Midseason Review: Mo Bamba

Mo Bamba is a dominant college defender, with an enormous wingspan and the stats to match. But what does that tell us about his chance of NBA success?

In the middle of the 2011-12 season, my second full-time year with the Blazers, we traded for Hasheem Thabeet. The goal certainly wasn’t to acquire Thabeet — it was only his third year in the NBA, but it was already clear Thabeet was not going to live up to his selection as the #2 player in the 2009 draft. His 4th-year team option had been declined, making him a free agent at the end of the year, so Thabeet was simply a throw-in to match salary as part of a larger trade. But since our season had unraveled, we took the opportunity to see up close what Thabeet was like.

There was a revealing moment in practice not longer after Thabeet’s arrival. Thabeet was playing at the lackluster pace he had shown in every practice since we’d acquired him, and during one drill he gave up an offensive rebound and then didn’t challenge a putback dunk. One of our assistant coaches had seen enough. He jumped onto the floor from the sideline right into Thabeet’s path.

“What was that? You got pushed around and gave up a dunk! You’re seven-foot-three. BE SEVEN-FOOT THREE!”

There was a moment of awkward silence in the gym and then the drill continued. Nothing noticeably changed in Thabeet’s play — that day, or the rest of the season. In the summer he signed with Oklahoma City for close to the minimum, and when that contract was done so was his NBA career.

Thabeet didn’t have a competitive fire. He didn’t like basketball. He didn’t want to be in the gym. His career was on life support and he still wasn’t playing like he should. And it’s easy to look back and point to those missing character traits as the reasons why Thabeet wasn’t the dominant defensive center he was billed to be. But that’s not the full story. As a junior at Connecticut, his last year in college, Thabeet ranked 6th in the nation in block rate, anchoring the country’s third best defense (according to KenPom). Was he competitive then and suddenly lost it when he was drafted? That seems unlikely.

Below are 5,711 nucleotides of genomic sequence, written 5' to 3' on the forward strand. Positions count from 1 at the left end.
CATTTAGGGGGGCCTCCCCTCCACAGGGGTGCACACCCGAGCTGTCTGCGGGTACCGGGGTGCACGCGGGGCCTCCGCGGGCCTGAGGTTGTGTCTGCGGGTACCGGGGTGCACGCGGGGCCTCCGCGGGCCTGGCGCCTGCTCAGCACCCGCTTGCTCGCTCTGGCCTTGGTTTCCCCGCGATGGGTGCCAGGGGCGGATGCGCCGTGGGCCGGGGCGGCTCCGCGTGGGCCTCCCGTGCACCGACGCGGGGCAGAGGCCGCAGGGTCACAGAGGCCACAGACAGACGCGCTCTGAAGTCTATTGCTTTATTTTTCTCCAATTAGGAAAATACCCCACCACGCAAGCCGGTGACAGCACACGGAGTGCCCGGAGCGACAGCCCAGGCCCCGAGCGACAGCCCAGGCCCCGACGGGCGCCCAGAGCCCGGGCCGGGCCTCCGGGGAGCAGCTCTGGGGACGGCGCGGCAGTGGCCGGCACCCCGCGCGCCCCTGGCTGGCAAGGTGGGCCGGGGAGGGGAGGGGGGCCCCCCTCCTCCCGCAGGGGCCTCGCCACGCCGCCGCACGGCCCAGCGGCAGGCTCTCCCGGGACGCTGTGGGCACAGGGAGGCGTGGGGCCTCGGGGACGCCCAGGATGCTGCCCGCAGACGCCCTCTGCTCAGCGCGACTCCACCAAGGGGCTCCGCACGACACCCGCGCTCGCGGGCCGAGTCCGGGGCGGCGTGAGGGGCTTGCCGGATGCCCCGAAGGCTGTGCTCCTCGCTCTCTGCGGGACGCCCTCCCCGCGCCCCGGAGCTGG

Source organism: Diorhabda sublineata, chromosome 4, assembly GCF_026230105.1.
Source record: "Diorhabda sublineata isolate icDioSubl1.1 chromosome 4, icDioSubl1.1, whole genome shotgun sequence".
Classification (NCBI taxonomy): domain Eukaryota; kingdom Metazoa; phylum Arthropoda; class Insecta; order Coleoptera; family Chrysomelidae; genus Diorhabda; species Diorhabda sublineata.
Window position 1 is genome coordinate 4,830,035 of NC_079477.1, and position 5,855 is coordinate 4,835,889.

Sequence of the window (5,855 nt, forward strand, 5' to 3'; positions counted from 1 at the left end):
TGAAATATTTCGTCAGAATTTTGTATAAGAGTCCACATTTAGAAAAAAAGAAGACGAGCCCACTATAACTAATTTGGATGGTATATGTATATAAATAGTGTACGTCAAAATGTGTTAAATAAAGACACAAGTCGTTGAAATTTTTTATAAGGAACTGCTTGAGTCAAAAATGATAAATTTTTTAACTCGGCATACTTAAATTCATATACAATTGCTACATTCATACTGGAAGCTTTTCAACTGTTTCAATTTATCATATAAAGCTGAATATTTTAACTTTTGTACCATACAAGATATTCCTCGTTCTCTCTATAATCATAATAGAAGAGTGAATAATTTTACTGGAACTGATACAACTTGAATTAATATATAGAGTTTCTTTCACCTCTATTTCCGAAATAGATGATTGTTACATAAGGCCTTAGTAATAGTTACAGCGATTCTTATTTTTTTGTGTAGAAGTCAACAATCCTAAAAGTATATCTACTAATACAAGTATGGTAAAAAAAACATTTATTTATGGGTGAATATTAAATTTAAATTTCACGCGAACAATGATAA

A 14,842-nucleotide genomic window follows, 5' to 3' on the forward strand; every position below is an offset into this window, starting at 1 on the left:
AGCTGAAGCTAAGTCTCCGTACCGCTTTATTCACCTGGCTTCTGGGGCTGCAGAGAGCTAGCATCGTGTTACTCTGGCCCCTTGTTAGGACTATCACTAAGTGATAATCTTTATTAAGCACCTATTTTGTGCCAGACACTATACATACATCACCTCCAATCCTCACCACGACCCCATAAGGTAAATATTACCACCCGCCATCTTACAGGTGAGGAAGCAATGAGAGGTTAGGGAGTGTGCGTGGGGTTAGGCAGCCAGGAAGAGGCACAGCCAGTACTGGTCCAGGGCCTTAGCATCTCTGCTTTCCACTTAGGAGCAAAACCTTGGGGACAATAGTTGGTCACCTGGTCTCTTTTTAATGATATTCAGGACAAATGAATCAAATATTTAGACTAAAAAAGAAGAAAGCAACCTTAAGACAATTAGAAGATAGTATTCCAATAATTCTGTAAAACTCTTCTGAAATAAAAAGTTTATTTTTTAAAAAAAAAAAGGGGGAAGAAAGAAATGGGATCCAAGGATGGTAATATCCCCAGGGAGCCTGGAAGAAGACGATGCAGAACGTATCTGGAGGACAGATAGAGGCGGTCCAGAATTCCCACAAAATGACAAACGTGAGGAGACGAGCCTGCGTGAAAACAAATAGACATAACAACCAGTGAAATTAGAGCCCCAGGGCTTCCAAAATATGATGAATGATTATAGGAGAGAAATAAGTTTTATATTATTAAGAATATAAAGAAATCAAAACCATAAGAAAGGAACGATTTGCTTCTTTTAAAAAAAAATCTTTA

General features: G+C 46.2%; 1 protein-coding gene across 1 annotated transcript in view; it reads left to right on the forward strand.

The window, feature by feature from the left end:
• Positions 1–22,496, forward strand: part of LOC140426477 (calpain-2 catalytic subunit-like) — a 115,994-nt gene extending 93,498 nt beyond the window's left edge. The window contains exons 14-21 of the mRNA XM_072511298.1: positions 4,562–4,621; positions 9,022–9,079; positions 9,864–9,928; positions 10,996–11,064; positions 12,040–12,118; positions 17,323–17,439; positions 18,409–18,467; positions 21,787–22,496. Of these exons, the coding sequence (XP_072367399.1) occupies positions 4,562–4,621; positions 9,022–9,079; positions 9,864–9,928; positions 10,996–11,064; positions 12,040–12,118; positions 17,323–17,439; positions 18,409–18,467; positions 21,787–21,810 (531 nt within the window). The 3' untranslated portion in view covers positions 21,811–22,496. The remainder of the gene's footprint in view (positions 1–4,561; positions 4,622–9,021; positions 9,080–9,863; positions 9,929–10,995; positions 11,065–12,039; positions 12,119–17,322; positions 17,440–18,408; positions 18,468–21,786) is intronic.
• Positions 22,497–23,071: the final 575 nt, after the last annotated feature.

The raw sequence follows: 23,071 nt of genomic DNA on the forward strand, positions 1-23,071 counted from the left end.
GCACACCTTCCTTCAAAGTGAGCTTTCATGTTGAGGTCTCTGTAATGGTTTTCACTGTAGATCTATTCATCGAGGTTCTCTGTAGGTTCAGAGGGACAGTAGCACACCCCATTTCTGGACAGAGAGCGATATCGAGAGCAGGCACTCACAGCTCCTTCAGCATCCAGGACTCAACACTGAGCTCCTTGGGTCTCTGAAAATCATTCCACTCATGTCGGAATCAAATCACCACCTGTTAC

So while it may be true that the reason Thabeet failed was a lack of competitiveness, that’s skipping past an important lesson that we can draw from his career: being a dominant defensive center in college is no guarantee of being a great NBA defensive center, or even a good one. You need something more — and Thabeet didn’t have it. In college, being seven-foot-three was good enough. In the NBA, you have to be seven-foot-three.

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